As a resident of sunny Los Angeles, I occasionally ride by a giant building next to the 405 with “EagleRider.com’ plastered on the side. I had heard about EagleRider before, but as I’ve never been much of a cruiser guy, I had always disregarded the company because I was under the impression that they only rented Harleys. Turns out I was wrong.
I recently met Anthony, an EagleRider employee (pictured below in a cool office setup) who opened my eyes to the variety of bikes that the firm actually offers. I was intrigued enough that I decided to visit their Los Angeles office for a closer look, and I decided to bring my buddy Aaron Schasse along for some photos.
Right off the bat, it’s clear that EagleRider is a big operation in many ways – they have 70 offices in 8 countries: Mexico, Canada, Brazil, the Netherlands, Dubai, Singapore, Australia and of course, the US. The Los Angeles store is their flagship, and it’s big, too. 3 large buildings plus an offsite warehouse contain 50 employees, 2,000 bikes, and multiple departments. This leads me to my first takeaway – EagleRider is more than just rentals. At least at the LAX store, it’s also got what you’d expect from any full service dealership – service, sales, parts/accessories, and surprisingly to me, even merchandise.
As you’d expect, my first stop was to check out the motorcycles.
Many of the rental bikes were outside enjoying the sun – if you’re looking for a full list of what’s available, check out this link (you’ll have to put in your city for exact inventories). Aaron and I decided to check out the Sales Department…
…as well as the Service Department:
Obviously they maintain their own rental bikes, like this BMW R1200GSW, but they’ve also started offering service for bikes owned by the public as well.
That BMW brings me to my second takeaway: though I thought EagleRider was all about Harley-Davidsons, they rent a veritable assortment of bikes. Just in my brief tour, I saw a BMW GS and RT, Honda Goldwing and F6B, even a Triumph Bonneville. Of course, the majority of available bikes are HDs, including an interesting option where you can replicate the path taken in the Easy Rider movie with replicas of the Captain America and Billy Bike:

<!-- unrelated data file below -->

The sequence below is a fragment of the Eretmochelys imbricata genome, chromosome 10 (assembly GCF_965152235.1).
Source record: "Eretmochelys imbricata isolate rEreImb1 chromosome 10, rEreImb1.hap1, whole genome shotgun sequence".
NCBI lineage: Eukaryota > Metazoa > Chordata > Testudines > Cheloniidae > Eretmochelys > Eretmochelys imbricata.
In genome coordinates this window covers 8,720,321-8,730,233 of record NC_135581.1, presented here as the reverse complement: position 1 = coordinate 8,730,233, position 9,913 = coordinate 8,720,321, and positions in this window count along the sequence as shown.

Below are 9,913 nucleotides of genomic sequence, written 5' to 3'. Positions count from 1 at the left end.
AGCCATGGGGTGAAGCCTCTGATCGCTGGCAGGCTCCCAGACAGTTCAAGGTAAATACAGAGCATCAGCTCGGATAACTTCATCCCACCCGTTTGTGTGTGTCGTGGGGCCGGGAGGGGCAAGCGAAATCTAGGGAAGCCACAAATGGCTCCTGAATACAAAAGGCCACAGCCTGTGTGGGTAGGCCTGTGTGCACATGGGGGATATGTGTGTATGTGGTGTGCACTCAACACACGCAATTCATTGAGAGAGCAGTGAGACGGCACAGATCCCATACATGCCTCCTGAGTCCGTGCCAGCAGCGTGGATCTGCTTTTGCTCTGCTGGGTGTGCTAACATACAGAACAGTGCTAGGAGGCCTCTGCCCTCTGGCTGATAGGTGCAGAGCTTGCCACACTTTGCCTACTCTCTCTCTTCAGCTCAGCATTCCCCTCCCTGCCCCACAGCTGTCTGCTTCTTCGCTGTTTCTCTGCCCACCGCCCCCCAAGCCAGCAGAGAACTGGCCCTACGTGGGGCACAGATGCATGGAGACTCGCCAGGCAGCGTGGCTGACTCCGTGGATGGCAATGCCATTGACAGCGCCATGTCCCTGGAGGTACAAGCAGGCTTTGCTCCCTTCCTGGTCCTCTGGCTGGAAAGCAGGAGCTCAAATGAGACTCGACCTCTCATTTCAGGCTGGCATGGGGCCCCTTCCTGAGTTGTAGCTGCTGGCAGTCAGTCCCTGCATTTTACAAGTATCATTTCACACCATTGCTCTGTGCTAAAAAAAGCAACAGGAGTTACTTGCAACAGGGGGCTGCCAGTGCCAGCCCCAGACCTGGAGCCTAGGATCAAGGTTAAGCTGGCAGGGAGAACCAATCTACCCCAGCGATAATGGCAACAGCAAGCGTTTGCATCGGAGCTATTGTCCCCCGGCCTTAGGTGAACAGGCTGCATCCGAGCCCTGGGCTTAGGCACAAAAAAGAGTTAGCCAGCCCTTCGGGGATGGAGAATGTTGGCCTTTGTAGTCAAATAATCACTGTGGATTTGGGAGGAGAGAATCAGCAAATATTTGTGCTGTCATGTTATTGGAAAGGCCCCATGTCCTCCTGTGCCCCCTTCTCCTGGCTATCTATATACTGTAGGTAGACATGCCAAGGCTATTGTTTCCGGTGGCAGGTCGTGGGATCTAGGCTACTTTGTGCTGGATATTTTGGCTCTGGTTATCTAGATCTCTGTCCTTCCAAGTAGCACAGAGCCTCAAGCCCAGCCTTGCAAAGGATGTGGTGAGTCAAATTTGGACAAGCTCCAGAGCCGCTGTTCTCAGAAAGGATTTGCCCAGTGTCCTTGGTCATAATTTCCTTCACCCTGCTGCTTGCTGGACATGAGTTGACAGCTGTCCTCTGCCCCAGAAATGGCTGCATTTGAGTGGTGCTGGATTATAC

As noted before, I’m not much of a cruiser guy. But when I was checking out the available bikes, I was almost immediately seduced by the again-back-from-the-dead Indian brand, and decided I had to get myself a Chieftain to goof around with for a few days for a trip I was planning to San Francisco:
A review of that bike will come later (UPDATE: here it is), but for now, I just want to sum up EagleRider. The rental process was easy – once I decided on the Chieftain I had the paperwork done and keys in my hand in just 15 minutes. Anthony was thoughtful and arranged a Chieftain with a backrest (not a standard feature) because he heard I was going 2-up to San Francisco. Really the only issue was that they accidentally gave me two cable locks instead of one!
So if you’re looking to try out a bike before buying it or just to rent one for a trip, I’d recommend EagleRider. You get unlimited mileage, the prices are reasonable (compare the Chieftain at $99/day versus the same bike at MotoQuest Long Beach for $159/day), and the staff was friendly and excited to help me get riding. Give ’em a shot, and drop me a line if you rent from the LA office so we can go conquer Edwards Corner together – just try not to do what this guy did with his Harley Street Glide:
Photos from Aaron Schasse.